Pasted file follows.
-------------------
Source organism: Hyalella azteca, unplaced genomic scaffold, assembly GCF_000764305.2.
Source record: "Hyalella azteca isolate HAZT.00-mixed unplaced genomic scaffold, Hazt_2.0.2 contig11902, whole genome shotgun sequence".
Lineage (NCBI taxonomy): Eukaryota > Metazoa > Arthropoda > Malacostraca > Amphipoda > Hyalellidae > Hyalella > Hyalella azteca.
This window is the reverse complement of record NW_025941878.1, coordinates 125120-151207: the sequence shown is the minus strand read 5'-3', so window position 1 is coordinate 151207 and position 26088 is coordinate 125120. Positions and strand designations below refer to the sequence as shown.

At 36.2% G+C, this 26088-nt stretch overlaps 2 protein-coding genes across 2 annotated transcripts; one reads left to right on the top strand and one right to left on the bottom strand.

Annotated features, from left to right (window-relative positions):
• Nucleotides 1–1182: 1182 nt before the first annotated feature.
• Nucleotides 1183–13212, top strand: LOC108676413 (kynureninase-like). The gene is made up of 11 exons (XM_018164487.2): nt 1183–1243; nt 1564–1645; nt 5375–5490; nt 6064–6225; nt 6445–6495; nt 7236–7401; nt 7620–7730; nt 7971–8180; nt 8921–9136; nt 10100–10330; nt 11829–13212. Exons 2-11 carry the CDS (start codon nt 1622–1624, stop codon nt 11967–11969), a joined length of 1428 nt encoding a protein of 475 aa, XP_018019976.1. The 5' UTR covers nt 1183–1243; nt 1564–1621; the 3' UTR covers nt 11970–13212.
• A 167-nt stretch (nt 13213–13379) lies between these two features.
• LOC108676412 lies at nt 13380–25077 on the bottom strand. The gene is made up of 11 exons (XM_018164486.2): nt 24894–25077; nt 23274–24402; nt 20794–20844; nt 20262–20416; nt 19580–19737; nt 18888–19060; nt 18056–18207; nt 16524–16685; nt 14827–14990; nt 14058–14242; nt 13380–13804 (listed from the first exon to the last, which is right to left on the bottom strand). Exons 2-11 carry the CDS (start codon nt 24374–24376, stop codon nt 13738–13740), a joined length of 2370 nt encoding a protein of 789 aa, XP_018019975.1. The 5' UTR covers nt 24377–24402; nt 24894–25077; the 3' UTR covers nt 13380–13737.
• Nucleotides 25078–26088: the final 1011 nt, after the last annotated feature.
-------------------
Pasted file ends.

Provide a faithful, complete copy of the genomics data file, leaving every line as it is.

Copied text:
Source organism: Hyalella azteca, unplaced genomic scaffold, assembly GCF_000764305.2.
Source record: "Hyalella azteca isolate HAZT.00-mixed unplaced genomic scaffold, Hazt_2.0.2 contig11902, whole genome shotgun sequence".
Lineage (NCBI taxonomy): Eukaryota > Metazoa > Arthropoda > Malacostraca > Amphipoda > Hyalellidae > Hyalella > Hyalella azteca.
This window is the reverse complement of record NW_025941878.1, coordinates 125120-151207: the sequence shown is the minus strand read 5'-3', so window position 1 is coordinate 151207 and position 26088 is coordinate 125120. Positions and strand designations below refer to the sequence as shown.

At 36.2% G+C, this 26088-nt stretch overlaps 2 protein-coding genes across 2 annotated transcripts; one reads left to right on the top strand and one right to left on the bottom strand.

Annotated features, from left to right (window-relative positions):
• Nucleotides 1–1182: 1182 nt before the first annotated feature.
• Nucleotides 1183–13212, top strand: LOC108676413 (kynureninase-like). The gene is made up of 11 exons (XM_018164487.2): nt 1183–1243; nt 1564–1645; nt 5375–5490; nt 6064–6225; nt 6445–6495; nt 7236–7401; nt 7620–7730; nt 7971–8180; nt 8921–9136; nt 10100–10330; nt 11829–13212. Exons 2-11 carry the CDS (start codon nt 1622–1624, stop codon nt 11967–11969), a joined length of 1428 nt encoding a protein of 475 aa, XP_018019976.1. The 5' UTR covers nt 1183–1243; nt 1564–1621; the 3' UTR covers nt 11970–13212.
• A 167-nt stretch (nt 13213–13379) lies between these two features.
• LOC108676412 lies at nt 13380–25077 on the bottom strand. The gene is made up of 11 exons (XM_018164486.2): nt 24894–25077; nt 23274–24402; nt 20794–20844; nt 20262–20416; nt 19580–19737; nt 18888–19060; nt 18056–18207; nt 16524–16685; nt 14827–14990; nt 14058–14242; nt 13380–13804 (listed from the first exon to the last, which is right to left on the bottom strand). Exons 2-11 carry the CDS (start codon nt 24374–24376, stop codon nt 13738–13740), a joined length of 2370 nt encoding a protein of 789 aa, XP_018019975.1. The 5' UTR covers nt 24377–24402; nt 24894–25077; the 3' UTR covers nt 13380–13737.
• Nucleotides 25078–26088: the final 1011 nt, after the last annotated feature.